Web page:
NCPA - National Center for Policy Analysis

BRICS: The World's New Banker?

December 5, 2012

Brazil, Russia, India, China and South Africa (BRICS) have started to plan their own development bank, as well as a bailout fund to help many countries around the world. This is done in response to the growing dissatisfaction of Western banking institutions like the World Bank and the International Monetary Fund (IMF), says The Diplomat.

  • BRICS countries only have a combined 11 percent of the IMF's voting share.
  • A country like the United States, by contrast, has 16.75 percent of the voting share, allowing it to veto any major decisions.
  • The BRICS development bank and bailout fund will be created by pooling around $240 billion in foreign exchange reserves.
  • This fund will be larger than the combined gross domestic product (GDP) of 150 countries.

After first being discussed in March during a BRICS summit in New Delhi, the new institutions are set to be formally established at the next BRICS summit in March 2013.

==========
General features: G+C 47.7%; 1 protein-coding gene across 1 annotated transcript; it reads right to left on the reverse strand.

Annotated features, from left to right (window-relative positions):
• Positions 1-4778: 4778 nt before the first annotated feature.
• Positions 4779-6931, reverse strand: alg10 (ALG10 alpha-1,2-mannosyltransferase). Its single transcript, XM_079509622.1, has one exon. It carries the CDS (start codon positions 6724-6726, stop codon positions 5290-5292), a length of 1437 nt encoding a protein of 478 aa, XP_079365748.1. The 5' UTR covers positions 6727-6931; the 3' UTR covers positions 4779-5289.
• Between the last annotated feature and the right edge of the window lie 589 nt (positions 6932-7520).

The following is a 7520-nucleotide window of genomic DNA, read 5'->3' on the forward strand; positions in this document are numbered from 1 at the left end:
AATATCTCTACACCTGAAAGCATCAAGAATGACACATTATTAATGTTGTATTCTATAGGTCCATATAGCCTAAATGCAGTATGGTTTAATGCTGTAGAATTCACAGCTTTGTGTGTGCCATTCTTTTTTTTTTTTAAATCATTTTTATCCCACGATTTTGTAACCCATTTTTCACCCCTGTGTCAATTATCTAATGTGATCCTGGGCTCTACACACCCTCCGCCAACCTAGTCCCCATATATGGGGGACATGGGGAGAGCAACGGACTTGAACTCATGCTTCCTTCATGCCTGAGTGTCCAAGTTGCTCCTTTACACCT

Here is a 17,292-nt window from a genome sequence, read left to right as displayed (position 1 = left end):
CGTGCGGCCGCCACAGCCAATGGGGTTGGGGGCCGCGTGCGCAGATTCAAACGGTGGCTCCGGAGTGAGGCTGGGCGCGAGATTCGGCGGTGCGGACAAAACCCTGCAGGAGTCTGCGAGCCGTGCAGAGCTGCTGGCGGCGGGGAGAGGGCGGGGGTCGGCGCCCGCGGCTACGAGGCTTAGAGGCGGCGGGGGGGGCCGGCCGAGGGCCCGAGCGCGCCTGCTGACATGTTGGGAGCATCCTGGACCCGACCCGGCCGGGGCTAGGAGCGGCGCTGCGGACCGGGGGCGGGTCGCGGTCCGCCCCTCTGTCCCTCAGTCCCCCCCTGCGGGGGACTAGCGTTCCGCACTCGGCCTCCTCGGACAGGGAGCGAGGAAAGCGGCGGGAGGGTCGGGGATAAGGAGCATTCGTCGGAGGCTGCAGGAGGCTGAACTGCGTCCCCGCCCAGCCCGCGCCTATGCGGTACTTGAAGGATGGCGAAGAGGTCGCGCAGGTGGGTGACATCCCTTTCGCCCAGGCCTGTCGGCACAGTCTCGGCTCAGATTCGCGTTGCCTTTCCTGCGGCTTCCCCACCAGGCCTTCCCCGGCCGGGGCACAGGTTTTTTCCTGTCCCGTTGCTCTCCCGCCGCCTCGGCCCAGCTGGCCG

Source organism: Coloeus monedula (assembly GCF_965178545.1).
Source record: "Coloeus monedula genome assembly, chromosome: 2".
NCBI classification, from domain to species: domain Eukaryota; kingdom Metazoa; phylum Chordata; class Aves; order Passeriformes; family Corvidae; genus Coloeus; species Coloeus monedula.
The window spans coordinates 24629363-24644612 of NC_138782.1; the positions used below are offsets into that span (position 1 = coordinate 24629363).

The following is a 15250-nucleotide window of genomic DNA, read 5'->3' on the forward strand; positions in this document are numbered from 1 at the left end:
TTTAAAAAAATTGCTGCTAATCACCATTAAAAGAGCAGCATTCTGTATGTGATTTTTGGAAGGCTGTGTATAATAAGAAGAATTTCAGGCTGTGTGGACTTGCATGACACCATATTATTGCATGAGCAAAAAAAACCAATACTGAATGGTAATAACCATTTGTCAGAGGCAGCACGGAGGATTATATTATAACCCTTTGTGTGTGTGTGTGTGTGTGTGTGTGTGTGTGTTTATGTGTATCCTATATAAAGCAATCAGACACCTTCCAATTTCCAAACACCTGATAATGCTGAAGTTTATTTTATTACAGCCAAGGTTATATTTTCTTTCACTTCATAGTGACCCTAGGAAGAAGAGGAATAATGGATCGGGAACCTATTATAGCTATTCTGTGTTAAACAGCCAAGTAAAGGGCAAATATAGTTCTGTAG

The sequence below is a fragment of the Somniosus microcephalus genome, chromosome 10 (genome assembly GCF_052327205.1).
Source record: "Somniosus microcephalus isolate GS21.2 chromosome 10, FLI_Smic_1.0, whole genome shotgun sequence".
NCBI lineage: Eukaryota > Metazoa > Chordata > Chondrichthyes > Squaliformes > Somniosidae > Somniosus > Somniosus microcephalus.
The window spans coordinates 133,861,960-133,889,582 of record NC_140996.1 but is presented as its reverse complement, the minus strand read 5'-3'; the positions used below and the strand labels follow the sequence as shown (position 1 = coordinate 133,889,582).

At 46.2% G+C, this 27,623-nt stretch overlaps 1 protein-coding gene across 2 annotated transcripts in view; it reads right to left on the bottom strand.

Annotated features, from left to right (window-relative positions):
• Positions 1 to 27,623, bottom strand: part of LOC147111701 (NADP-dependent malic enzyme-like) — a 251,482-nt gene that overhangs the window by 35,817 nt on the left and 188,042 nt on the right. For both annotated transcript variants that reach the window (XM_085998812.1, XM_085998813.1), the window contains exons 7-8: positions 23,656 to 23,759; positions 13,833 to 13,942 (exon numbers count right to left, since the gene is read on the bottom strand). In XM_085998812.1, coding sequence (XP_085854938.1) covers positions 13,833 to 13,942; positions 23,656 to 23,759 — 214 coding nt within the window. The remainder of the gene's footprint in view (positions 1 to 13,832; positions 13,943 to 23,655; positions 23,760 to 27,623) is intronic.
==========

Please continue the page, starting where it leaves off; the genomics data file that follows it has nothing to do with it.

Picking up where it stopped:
The BRICS bank could fund projects that the World Bank does not, such as biofuels, large dams and nuclear power plants, which don't benefit from World Bank funding because they don't meet certain environmental standards.

Current institutions like the World Bank, IMF, and the European Bank for Reconstruction and Development often provide loans with conditions. However, the development bank that the BRICS seek to create will offer non-conditional loans. The most likely result of these new institutions is the enhanced influence that BRICS countries will have among many countries around the world.

One potential problem is that the BRICS have not decided what currency to use for the mutual fund and development bank. China has been keen on boosting the international status of its currency by trying to add the yuan to the Special Drawing Rights (SDR) -- the IMF's international reserve asset based on different currencies -- and may push to make it the currency of the new institutions. However, other member states are likely to push for the U.S. dollar or the IMF's SDR.

Source: "BRICS: The World's New Banker?" The Diplomat, November 27, 2012.


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